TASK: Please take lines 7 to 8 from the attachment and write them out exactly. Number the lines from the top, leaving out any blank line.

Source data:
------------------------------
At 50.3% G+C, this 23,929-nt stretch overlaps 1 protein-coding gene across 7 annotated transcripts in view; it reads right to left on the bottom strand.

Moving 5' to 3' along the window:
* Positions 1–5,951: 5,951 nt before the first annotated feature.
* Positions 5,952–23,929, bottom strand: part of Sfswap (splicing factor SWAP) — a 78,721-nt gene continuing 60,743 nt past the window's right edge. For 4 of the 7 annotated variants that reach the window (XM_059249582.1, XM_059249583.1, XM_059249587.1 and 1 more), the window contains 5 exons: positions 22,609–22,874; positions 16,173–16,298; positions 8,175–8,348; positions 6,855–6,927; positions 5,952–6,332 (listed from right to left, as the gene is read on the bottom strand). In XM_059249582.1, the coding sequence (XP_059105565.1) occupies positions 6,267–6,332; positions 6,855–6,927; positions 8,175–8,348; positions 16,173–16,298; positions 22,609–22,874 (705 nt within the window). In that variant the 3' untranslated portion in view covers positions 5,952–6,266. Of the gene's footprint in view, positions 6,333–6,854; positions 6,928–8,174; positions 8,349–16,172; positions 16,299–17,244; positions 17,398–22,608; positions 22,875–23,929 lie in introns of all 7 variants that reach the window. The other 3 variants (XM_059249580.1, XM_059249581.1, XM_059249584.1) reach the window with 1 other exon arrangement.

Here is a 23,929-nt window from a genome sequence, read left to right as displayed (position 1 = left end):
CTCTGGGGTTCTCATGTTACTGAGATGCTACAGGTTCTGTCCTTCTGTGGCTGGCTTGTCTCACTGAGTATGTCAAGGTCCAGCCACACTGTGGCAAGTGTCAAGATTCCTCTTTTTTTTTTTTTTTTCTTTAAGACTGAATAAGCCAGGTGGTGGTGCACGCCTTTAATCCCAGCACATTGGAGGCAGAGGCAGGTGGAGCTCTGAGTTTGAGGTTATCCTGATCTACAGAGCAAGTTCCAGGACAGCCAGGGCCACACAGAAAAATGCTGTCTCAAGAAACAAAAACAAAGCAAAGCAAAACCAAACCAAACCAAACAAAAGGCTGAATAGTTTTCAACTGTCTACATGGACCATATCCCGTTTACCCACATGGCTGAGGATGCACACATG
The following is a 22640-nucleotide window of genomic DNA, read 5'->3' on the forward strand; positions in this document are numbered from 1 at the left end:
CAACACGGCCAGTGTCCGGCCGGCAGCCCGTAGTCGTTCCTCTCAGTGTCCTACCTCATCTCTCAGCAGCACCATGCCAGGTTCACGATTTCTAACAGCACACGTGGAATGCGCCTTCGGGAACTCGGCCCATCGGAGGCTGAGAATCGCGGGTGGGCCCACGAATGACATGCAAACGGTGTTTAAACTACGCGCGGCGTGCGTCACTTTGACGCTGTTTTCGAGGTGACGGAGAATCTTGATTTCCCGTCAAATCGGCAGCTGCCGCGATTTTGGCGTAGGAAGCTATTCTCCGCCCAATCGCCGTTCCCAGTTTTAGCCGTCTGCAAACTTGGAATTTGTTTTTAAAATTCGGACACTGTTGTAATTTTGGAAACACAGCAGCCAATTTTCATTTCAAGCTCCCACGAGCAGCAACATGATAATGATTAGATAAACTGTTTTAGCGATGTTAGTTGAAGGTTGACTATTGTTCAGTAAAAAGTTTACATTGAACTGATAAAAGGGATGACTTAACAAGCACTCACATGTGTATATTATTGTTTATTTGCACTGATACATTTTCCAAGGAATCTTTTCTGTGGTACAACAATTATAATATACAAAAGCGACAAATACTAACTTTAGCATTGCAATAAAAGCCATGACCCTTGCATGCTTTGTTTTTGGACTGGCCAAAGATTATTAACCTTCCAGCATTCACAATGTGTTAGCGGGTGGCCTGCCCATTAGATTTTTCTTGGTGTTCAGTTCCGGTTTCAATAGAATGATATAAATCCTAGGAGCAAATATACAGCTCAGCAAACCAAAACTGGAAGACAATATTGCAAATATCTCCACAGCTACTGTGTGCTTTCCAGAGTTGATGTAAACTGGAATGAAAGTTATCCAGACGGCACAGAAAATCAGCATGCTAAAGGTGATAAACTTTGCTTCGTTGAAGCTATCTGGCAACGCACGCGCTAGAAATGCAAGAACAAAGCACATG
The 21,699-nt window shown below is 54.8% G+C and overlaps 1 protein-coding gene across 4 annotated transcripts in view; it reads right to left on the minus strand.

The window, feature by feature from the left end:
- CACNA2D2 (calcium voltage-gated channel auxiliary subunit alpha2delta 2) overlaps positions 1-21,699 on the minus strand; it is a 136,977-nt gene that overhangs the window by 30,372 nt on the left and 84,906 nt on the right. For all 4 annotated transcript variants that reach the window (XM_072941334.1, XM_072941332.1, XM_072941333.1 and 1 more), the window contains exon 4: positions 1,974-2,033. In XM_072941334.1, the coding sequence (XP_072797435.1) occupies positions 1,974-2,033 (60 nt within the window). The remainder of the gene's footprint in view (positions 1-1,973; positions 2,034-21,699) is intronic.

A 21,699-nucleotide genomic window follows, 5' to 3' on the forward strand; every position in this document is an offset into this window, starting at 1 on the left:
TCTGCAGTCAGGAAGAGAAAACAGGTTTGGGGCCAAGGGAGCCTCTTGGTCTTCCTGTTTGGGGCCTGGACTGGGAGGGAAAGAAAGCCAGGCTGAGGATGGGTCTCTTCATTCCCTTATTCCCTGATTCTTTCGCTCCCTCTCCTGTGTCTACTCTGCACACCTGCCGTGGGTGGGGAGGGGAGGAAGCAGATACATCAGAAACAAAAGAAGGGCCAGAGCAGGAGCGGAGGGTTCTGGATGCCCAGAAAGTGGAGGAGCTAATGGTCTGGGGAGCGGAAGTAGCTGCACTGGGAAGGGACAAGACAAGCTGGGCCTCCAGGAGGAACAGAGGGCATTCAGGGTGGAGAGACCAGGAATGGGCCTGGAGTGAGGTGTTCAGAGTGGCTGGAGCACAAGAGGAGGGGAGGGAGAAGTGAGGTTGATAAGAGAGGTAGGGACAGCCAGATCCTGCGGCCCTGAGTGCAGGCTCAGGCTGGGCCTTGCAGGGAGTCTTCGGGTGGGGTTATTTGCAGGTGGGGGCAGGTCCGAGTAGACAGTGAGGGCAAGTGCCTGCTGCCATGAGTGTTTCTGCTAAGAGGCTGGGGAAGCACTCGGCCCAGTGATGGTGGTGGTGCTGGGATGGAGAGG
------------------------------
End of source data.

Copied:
The following is a 22640-nucleotide window of genomic DNA, read 5'->3' on the forward strand; positions in this document are numbered from 1 at the left end:
CAACACGGCCAGTGTCCGGCCGGCAGCCCGTAGTCGTTCCTCTCAGTGTCCTACCTCATCTCTCAGCAGCACCATGCCAGGTTCACGATTTCTAACAGCACACGTGGAATGCGCCTTCGGGAACTCGGCCCATCGGAGGCTGAGAATCGCGGGTGGGCCCACGAATGACATGCAAACGGTGTTTAAACTACGCGCGGCGTGCGTCACTTTGACGCTGTTTTCGAGGTGACGGAGAATCTTGATTTCCCGTCAAATCGGCAGCTGCCGCGATTTTGGCGTAGGAAGCTATTCTCCGCCCAATCGCCGTTCCCAGTTTTAGCCGTCTGCAAACTTGGAATTTGTTTTTAAAATTCGGACACTGTTGTAATTTTGGAAACACAGCAGCCAATTTTCATTTCAAGCTCCCACGAGCAGCAACATGATAATGATTAGATAAACTGTTTTAGCGATGTTAGTTGAAGGTTGACTATTGTTCAGTAAAAAGTTTACATTGAACTGATAAAAGGGATGACTTAACAAGCACTCACATGTGTATATTATTGTTTATTTGCACTGATACATTTTCCAAGGAATCTTTTCTGTGGTACAACAATTATAATATACAAAAGCGACAAATACTAACTTTAGCATTGCAATAAAAGCCATGACCCTTGCATGCTTTGTTTTTGGACTGGCCAAAGATTATTAACCTTCCAGCATTCACAATGTGTTAGCGGGTGGCCTGCCCATTAGATTTTTCTTGGTGTTCAGTTCCGGTTTCAATAGAATGATATAAATCCTAGGAGCAAATATACAGCTCAGCAAACCAAAACTGGAAGACAATATTGCAAATATCTCCACAGCTACTGTGTGCTTTCCAGAGTTGATGTAAACTGGAATGAAAGTTATCCAGACGGCACAGAAAATCAGCATGCTAAAGGTGATAAACTTTGCTTCGTTGAAGCTATCTGGCAACGCACGCGCTAGAAATGCAAGAACAAAGCACATG